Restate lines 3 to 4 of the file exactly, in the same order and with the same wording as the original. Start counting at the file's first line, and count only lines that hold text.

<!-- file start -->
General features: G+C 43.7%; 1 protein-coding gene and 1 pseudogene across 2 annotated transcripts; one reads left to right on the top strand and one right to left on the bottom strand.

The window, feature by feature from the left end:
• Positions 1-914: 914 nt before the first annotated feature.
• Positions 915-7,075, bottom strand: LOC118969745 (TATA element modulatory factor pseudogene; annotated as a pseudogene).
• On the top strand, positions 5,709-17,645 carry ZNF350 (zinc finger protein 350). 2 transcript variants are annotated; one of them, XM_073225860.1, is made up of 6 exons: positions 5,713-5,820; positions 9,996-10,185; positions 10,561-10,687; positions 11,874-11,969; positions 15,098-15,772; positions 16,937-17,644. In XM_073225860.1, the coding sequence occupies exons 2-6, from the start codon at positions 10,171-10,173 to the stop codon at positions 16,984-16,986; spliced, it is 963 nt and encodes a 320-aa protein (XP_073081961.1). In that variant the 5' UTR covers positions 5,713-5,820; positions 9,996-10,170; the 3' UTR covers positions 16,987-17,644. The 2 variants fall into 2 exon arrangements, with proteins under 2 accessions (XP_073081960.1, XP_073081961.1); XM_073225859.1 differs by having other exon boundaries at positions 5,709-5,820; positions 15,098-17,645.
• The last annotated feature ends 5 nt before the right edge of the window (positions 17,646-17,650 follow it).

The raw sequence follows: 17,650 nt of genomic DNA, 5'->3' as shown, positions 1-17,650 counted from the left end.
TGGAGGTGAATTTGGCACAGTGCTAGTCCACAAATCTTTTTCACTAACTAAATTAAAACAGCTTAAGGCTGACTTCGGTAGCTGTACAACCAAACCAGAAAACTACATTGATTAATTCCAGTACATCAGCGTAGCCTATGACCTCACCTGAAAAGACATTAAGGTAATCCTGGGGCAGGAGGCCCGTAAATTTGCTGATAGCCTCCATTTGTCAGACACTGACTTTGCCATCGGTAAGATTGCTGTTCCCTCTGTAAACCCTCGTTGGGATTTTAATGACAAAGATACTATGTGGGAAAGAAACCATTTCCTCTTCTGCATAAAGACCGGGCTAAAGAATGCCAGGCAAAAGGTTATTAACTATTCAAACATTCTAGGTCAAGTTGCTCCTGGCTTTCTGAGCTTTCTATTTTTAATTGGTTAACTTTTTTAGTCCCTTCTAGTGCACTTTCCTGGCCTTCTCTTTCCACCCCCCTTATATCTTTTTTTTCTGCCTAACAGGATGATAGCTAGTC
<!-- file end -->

• Positions 1-914: 914 nt before the first annotated feature.
• Positions 915-7,075, bottom strand: LOC118969745 (TATA element modulatory factor pseudogene; annotated as a pseudogene).